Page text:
A chief of Hawaiki, and the father of Rongorongo, the wife of Turi, and Kura-maro-tini, the wife of Hotu-rapa. He hewed down a tree, which grew on the banks of Lake Waiharakeke, and split it, breaking it length-ways into two parts; out of one part of the tree he made a canoe, which he named Matahōrua, and out of the other part he made a canoe which he named Aotea. The first he gave to Kura-maro-tini, and the second he gave to Rongorongo.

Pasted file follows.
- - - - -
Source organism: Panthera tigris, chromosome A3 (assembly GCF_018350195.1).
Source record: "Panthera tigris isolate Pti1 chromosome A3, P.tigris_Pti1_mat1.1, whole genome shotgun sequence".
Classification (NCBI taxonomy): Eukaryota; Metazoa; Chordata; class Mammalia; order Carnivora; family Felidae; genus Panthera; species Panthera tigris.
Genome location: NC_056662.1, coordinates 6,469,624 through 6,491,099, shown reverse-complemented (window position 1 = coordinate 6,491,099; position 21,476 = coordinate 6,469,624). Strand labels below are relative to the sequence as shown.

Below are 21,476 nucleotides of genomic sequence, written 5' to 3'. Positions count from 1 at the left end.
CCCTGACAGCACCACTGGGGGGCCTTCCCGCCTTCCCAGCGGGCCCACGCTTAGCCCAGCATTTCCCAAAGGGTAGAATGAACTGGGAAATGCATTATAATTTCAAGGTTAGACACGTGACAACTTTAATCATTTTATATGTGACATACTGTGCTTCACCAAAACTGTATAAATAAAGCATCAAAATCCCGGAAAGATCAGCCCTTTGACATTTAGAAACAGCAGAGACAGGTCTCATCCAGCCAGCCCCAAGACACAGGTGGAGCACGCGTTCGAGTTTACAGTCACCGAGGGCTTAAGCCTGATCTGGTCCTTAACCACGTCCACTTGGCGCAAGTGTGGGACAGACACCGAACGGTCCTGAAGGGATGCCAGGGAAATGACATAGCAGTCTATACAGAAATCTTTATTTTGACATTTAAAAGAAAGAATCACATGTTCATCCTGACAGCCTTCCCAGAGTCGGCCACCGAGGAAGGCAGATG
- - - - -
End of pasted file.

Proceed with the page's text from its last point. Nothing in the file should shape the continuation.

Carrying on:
The Matahōrua was the canoe in which a large part of the world was explored, and Reti was the name of the man who navigated it. The other, the Aotea, was given to Turi, and became one of the famous canoes of the Migration of the ancestors of the Māori people to New Zealand.

Toto also had a son, Tuau.



  • Grey, Sir George. (1855). Polynesian Mythology. Auckland: Brett, p. 128.
  • Tregear, Edward. (1891). Maori-Polynesian Comparative Dictionary. Wellington: Government Printer, p. 537.